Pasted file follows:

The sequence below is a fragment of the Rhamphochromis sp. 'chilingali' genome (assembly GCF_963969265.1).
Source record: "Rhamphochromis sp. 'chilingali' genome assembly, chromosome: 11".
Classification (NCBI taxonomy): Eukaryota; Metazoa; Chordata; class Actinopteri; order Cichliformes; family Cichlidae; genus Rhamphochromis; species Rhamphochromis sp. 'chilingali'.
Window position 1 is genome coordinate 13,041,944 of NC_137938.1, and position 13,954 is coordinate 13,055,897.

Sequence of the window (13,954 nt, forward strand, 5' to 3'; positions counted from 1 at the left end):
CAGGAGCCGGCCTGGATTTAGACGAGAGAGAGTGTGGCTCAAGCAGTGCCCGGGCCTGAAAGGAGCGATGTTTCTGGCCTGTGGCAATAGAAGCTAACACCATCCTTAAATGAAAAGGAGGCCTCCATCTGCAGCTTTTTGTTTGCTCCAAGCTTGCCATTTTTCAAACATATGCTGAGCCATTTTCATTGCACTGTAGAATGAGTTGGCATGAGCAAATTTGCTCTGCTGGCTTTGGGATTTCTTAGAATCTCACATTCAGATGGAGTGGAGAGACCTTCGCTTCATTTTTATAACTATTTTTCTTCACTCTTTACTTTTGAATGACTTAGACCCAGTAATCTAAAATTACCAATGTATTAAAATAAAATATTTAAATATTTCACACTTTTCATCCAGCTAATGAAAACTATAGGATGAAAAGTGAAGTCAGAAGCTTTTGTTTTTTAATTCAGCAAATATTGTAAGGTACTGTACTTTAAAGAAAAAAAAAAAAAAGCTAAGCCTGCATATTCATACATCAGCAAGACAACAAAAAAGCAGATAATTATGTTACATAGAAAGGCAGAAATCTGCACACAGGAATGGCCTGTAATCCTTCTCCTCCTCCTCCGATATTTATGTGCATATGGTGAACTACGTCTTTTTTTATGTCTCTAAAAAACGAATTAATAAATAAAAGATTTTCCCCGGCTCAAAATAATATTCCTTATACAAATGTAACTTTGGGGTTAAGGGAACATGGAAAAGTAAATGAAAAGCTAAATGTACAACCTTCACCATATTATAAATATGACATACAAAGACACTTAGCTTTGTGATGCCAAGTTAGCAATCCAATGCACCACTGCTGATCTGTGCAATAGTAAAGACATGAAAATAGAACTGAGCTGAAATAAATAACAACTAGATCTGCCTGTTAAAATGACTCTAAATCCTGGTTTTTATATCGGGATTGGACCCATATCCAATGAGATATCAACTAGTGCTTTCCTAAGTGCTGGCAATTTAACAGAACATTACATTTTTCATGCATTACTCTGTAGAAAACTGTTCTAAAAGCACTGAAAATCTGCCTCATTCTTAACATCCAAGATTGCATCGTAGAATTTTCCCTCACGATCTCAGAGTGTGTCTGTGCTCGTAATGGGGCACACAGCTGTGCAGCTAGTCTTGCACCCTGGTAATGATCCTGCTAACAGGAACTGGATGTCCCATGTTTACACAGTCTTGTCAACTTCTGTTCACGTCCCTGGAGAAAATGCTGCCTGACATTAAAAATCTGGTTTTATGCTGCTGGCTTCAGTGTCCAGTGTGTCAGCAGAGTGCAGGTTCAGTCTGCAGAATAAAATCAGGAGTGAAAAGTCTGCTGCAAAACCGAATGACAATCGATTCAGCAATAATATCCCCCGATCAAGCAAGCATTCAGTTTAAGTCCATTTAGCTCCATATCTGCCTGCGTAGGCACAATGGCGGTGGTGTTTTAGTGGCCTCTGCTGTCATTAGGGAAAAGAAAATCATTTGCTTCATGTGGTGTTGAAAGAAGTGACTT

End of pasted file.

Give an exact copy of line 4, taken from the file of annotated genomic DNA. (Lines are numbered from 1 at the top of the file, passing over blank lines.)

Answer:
Window position 1 is genome coordinate 13,041,944 of NC_137938.1, and position 13,954 is coordinate 13,055,897.